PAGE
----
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Thursday, Apr. 28, 2016

Reed receives award from Ozark Trails Council

Friday, February 28, 2014

Submitted photo Steve Reed poses with his Silver Beaver Award for his service to the Ozark Trails Council Scouting program.
Nevada Daily Mail

Nevada resident Steve Reed was honored by the Ozarks Trails Council Boy Scouts of America Saturday, Feb. 1, receiving the Silver Beaver award at their annual banquet.

Reed, who is the Cottey College director of public information and is a member of the Nevada Rotary Club, represents the Mo-Kan District, a five-county area that includes Vernon and Barton counties in Missouri and Bourbon, Cherokee, and Crawford counties in Kansas.

"Steve was presented the Silver Beaver Award for his years of service to the Scouting program in our Council," said Jared Alexander, special projects director for the council.

"The Silver Beaver Award is the highest award a council can give a volunteer. Steve was nominated by other volunteers in the area, and selected by the awards committee. This year, Steve was one of six volunteers selected from the council (which serves 31 counties, 8,500 youth, and 4,000 volunteers)."

"The Silver Beaver Award is the council-level distinguished service award of the Boy Scouts of America," according to the Council's website.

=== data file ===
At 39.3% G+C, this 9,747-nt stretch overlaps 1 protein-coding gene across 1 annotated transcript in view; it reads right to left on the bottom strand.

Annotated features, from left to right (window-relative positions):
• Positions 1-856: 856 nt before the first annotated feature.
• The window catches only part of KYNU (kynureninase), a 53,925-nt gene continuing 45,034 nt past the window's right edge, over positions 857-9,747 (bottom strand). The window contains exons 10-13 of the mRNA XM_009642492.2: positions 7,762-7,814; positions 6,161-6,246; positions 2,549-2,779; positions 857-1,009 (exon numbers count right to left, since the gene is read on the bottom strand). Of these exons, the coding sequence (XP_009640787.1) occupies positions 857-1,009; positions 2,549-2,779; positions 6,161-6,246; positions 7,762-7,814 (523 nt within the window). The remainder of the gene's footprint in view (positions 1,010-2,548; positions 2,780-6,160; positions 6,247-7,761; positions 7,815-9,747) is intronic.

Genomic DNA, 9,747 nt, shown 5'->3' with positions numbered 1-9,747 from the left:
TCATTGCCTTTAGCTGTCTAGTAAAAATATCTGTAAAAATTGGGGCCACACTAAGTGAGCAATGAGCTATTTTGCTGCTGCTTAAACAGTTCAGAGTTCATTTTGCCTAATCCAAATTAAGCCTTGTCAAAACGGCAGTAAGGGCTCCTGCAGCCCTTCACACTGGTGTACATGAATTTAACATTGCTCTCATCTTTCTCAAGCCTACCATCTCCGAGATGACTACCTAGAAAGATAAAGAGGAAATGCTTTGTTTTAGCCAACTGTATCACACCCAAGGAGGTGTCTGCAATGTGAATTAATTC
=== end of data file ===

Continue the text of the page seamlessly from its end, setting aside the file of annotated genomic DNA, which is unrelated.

"Recipients of this award are registered adult leaders who have made an impact on the lives of youth through service given to the council. "The Silver Beaver is an award given to those who implement the Scouting program and perform community service through hard work, self-sacrifice, dedication, and many years of service."

"The neat thing about this award is that all the recipients have their names installed on a wall at the Scouting headquarters in Irving, Texas," said Reed of the honor.

"I've been a registered Scout leader for over 24 years, serving over 15 years directly as a Scout leader, most of that time as the Scoutmaster of Troop 42, with two short stints as a Webelos Den Leader in Pack 42."

Reed was also the Mo-Kan District Chairman for seven years.

The District serves just over 650 youth members and 400 adult volunteers, "with Steve being the lead volunteer for the entire five-county area," Alexander noted.

"I've also been a contingent Scoutmaster for two National Jamborees, in 1997 and 2001," Reed recalled.

"I am proudest, however, of the 30 young men who earned their Eagle rank under my tenure. That is my true legacy."

Reed is a previous winner of the District Award of Merit (2002) and the council's Golden Sun award (2011). He was also named the district's Scoutmaster of the Year in 1997 and 1999.

"I worked with Steve for the first two years of my professional career as district executive, and he was outstanding," said Alexander. "His kids had been out of the Scouting program for many years by that time, but Steve still believed in scouting so much that he continued to spend his time volunteering to keep scouting going.

"As a brand new district executive at the time, I couldn't have asked for a better volunteer to help lead our district."

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